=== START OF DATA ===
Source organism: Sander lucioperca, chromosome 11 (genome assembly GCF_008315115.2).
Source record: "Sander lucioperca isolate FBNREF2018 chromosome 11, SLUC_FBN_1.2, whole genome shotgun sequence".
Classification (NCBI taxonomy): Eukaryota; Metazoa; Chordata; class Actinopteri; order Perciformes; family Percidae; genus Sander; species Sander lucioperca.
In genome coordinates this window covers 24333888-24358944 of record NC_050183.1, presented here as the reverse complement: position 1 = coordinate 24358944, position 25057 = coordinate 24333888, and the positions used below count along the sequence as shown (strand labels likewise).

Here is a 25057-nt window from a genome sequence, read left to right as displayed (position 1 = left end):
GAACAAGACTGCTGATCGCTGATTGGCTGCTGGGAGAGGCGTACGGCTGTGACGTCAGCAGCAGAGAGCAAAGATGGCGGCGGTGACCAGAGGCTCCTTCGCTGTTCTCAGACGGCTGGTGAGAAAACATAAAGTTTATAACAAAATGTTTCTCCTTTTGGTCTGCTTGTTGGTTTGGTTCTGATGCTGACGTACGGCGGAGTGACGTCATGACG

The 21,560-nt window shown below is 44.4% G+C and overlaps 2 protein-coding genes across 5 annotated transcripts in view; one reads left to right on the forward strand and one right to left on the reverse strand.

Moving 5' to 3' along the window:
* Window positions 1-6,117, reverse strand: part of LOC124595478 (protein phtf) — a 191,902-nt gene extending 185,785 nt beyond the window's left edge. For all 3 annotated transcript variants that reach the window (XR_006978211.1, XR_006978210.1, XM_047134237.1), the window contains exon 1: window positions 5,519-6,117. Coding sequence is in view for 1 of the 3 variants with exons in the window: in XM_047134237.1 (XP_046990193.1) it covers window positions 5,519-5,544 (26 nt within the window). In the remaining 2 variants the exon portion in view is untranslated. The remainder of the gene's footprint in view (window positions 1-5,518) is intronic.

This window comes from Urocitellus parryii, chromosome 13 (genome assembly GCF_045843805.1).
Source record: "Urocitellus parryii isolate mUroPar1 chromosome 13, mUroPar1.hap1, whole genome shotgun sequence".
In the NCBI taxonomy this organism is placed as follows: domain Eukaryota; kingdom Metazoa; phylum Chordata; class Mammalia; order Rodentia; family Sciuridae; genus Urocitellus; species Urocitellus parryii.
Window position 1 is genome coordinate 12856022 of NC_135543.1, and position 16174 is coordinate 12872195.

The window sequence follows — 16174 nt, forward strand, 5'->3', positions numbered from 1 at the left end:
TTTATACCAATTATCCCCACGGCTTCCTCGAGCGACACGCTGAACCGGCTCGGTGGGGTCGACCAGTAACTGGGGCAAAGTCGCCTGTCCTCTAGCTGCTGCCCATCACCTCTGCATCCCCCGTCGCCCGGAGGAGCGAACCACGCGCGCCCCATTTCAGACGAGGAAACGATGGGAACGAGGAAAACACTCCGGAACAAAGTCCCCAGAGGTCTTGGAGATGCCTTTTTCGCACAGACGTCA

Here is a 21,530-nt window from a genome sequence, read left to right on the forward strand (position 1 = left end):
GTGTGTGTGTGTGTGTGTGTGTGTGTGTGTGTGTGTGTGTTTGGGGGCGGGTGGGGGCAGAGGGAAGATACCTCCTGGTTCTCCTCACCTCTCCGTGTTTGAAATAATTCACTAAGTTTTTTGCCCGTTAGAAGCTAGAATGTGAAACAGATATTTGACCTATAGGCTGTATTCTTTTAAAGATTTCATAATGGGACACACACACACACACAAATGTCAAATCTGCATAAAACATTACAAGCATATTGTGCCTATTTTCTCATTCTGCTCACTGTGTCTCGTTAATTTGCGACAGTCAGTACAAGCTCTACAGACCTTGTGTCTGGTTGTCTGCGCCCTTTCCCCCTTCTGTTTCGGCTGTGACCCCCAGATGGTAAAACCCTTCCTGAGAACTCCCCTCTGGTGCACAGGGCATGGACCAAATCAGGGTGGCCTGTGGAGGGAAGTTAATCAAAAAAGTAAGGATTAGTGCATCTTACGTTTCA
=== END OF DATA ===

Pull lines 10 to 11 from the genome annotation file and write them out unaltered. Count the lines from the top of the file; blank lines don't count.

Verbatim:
This window comes from Urocitellus parryii, chromosome 13 (genome assembly GCF_045843805.1).
Source record: "Urocitellus parryii isolate mUroPar1 chromosome 13, mUroPar1.hap1, whole genome shotgun sequence".